Kornilov's reactology "was the first attempt in Soviet psychology to bring together the biological and social factors determining the human psychology" — a two-factor theory (p.25). Readers of this blog will recall that in 1923 Kornilov replaced Chelpanov as director of the Institute of Experimental Psychology at Moscow University; but reactology fell out of favor around 1930, and Kornilov was replaced by Kolbanovskii. In 1939, Kornilov was reappointed director, and in 1943, he was appointed Vice-President of the newly founded RSFSR Academy of Pedagogical Sciences (p.30).

Meanwhile, the author characterizes the 1930s as the "battle for consciousness," featuring Vygotsky and Rubinshtein's separate attempts to develop a Soviet theory of consciousness (p.38). Vygotsky incorporated Engels' account of evolution into his theory, using Engels' discussion of tool use to back up his theory of mediation, and emphasized the role of signs as external (social) before becoming internal (individual) (p.41). Citing Brushlinskii, the author argues that Vygotsky's theory of signs developed in three stages:

  1. Signs as self-stimulation
  2. The meaning of signs
  3. The concept of meaning itself, including the question of the development of concepts (p.43)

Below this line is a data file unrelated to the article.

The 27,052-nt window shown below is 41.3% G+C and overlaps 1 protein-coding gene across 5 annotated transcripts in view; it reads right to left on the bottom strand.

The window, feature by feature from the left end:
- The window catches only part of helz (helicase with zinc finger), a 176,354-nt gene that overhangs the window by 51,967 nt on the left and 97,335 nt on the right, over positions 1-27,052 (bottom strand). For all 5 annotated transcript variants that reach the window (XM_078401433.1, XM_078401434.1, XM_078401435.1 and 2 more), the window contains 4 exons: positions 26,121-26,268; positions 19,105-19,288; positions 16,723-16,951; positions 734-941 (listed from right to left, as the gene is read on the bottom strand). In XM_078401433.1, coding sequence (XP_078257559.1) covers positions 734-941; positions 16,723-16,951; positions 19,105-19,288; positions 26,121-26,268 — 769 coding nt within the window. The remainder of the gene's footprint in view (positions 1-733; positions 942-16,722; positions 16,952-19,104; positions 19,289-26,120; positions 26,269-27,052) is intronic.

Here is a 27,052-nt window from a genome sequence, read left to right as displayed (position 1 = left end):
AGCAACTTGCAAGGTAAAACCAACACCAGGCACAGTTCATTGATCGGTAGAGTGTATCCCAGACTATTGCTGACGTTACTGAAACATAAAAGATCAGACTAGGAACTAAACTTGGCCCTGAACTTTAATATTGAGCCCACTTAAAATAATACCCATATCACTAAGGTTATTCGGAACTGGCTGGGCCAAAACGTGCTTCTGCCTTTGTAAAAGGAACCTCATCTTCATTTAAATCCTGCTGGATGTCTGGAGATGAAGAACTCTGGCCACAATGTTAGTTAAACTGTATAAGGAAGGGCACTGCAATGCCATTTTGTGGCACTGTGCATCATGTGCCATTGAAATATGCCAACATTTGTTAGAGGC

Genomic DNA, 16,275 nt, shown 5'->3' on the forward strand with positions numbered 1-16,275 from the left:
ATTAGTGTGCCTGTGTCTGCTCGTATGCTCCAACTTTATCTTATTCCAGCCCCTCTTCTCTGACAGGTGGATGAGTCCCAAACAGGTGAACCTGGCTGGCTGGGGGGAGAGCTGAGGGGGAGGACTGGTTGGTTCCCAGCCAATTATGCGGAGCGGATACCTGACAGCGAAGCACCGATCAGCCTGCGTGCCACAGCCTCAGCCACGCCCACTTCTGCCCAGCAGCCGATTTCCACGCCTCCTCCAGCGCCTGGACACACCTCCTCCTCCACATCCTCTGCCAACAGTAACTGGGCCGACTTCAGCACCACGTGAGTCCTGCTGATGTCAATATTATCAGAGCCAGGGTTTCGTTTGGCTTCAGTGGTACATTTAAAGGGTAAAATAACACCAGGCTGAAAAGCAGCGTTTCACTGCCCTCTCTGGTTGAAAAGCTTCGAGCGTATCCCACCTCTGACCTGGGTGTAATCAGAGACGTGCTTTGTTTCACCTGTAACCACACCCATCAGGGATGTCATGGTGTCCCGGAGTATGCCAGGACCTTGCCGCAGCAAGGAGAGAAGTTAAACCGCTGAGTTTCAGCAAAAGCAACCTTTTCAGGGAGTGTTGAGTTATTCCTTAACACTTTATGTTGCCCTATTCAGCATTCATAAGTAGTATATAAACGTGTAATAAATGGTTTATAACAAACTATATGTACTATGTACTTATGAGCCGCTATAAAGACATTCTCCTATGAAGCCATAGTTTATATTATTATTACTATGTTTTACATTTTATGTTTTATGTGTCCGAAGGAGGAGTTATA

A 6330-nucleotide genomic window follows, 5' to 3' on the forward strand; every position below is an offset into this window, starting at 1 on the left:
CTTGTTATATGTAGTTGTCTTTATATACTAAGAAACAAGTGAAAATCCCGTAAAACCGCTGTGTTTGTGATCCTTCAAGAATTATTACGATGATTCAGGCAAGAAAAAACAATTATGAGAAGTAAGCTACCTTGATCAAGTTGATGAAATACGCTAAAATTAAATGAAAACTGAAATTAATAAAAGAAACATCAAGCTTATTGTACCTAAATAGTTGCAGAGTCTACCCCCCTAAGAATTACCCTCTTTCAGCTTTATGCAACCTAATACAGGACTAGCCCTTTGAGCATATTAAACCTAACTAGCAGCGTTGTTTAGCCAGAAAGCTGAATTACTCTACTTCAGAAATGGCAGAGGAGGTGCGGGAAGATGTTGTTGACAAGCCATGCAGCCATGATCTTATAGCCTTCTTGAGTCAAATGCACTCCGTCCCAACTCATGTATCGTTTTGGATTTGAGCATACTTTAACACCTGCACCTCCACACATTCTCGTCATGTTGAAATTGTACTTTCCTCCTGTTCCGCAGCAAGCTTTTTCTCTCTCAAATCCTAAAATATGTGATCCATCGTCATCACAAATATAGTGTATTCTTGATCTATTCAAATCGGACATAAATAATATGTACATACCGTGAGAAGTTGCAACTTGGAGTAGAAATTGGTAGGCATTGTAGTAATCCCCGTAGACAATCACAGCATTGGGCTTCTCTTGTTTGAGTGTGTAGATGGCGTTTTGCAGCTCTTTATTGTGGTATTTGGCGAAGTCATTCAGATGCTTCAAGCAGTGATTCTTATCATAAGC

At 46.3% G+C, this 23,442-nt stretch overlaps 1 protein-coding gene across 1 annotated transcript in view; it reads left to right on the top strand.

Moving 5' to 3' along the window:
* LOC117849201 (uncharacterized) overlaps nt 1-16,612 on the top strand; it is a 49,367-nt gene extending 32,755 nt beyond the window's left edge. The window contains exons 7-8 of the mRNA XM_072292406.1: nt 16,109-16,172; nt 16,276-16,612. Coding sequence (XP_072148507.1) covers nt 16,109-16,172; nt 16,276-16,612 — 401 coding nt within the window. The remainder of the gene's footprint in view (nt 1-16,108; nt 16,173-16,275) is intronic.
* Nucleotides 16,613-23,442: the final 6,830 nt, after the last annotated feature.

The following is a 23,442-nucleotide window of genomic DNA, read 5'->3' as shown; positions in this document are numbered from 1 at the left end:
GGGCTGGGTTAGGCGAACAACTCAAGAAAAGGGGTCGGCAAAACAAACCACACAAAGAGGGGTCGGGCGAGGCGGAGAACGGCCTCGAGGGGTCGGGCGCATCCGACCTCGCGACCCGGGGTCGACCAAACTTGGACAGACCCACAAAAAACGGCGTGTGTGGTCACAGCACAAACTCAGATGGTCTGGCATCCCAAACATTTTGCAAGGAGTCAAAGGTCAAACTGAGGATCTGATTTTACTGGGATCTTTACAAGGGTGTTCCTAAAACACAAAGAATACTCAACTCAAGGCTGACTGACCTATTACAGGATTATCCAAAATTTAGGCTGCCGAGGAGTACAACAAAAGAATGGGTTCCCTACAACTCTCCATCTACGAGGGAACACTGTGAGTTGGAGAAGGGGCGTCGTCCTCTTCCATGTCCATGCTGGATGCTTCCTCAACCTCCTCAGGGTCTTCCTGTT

Rubinshtein criticized Vygotsky's theory in various ways. First, since "Vygotsky conceived of the social factor as an interaction between the adult and the child ... consciousness appeared then to be a direct expression of the individual's inner experiences, and not to be contingent upon 'material practice,' i.e., on the objects of people's actions"—leaving the door open for idealism. Second, Rubinshtein argued (1946) that Vygotsky elevated speech to the role of ultimate cause of thought—thought was not "'a reflection of the objective world in unity with speech on the basis of social practice, but rather as a derivative function of verbal signs'" (p.45). 

A.N. Leontiev was a colleague and student of Vygotsky's, but by the time he completed his doctoral dissertation in 1940, Vygotsky was dead; Rubinshtein sat on his dissertation committee.